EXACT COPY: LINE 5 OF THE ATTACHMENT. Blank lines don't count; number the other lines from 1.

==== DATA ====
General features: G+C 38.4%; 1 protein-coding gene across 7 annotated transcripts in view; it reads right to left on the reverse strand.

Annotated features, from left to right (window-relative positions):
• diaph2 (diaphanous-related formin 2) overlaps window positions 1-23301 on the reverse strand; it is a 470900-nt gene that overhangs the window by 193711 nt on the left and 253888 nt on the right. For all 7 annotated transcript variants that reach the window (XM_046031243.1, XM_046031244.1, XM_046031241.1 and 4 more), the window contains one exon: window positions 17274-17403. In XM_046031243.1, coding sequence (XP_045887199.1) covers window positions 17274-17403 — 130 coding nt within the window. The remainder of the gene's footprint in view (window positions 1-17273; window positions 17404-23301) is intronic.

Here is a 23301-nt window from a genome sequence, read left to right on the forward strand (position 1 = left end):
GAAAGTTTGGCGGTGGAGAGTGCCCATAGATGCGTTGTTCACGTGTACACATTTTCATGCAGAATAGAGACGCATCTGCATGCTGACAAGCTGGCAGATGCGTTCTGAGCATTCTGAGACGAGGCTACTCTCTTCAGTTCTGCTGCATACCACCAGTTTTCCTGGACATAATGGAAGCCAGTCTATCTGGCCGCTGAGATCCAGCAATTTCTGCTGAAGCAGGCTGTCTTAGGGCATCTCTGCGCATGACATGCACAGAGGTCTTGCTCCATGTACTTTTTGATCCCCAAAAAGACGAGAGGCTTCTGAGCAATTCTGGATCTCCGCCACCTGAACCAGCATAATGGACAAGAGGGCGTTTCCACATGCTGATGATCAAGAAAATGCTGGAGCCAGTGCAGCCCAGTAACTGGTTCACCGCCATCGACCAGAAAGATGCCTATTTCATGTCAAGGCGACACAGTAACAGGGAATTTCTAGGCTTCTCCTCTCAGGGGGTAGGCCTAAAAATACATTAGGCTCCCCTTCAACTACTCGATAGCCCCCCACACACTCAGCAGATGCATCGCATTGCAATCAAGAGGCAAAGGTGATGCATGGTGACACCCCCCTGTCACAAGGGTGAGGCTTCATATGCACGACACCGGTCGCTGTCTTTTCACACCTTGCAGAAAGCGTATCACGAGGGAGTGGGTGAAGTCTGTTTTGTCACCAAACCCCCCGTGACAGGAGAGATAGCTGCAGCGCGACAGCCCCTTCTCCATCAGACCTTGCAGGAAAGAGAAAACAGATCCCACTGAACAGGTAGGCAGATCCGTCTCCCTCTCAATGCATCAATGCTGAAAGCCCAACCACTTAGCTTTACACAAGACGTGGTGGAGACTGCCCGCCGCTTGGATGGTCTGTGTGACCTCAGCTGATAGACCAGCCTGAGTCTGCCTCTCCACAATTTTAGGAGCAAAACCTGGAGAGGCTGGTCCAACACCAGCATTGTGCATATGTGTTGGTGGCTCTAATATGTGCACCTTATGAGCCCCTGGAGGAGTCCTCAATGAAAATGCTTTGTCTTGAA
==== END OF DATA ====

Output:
GAAAGTTTGGCGGTGGAGAGTGCCCATAGATGCGTTGTTCACGTGTACACATTTTCATGCAGAATAGAGACGCATCTGCATGCTGACAAGCTGGCAGATGCGTTCTGAGCATTCTGAGACGAGGCTACTCTCTTCAGTTCTGCTGCATACCACCAGTTTTCCTGGACATAATGGAAGCCAGTCTATCTGGCCGCTGAGATCCAGCAATTTCTGCTGAAGCAGGCTGTCTTAGGGCATCTCTGCGCATGACATGCACAGAGGTCTTGCTCCATGTACTTTTTGATCCCCAAAAAGACGAGAGGCTTCTGAGCAATTCTGGATCTCCGCCACCTGAACCAGCATAATGGACAAGAGGGCGTTTCCACATGCTGATGATCAAGAAAATGCTGGAGCCAGTGCAGCCCAGTAACTGGTTCACCGCCATCGACCAGAAAGATGCCTATTTCATGTCAAGGCGACACAGTAACAGGGAATTTCTAGGCTTCTCCTCTCAGGGGGTAGGCCTAAAAATACATTAGGCTCCCCTTCAACTACTCGATAGCCCCCCACACACTCAGCAGATGCATCGCATTGCAATCAAGAGGCAAAGGTGATGCATGGTGACACCCCCCTGTCACAAGGGTGAGGCTTCATATGCACGACACCGGTCGCTGTCTTTTCACACCTTGCAGAAAGCGTATCACGAGGGAGTGGGTGAAGTCTGTTTTGTCACCAAACCCCCCGTGACAGGAGAGATAGCTGCAGCGCGACAGCCCCTTCTCCATCAGACCTTGCAGGAAAGAGAAAACAGATCCCACTGAACAGGTAGGCAGATCCGTCTCCCTCTCAATGCATCAATGCTGAAAGCCCAACCACTTAGCTTTACACAAGACGTGGTGGAGACTGCCCGCCGCTTGGATGGTCTGTGTGACCTCAGCTGATAGACCAGCCTGAGTCTGCCTCTCCACAATTTTAGGAGCAAAACCTGGAGAGGCTGGTCCAACACCAGCATTGTGCATATGTGTTGGTGGCTCTAATATGTGCACCTTATGAGCCCCTGGAGGAGTCCTCAATGAAAATGCTTTGTCTTGAA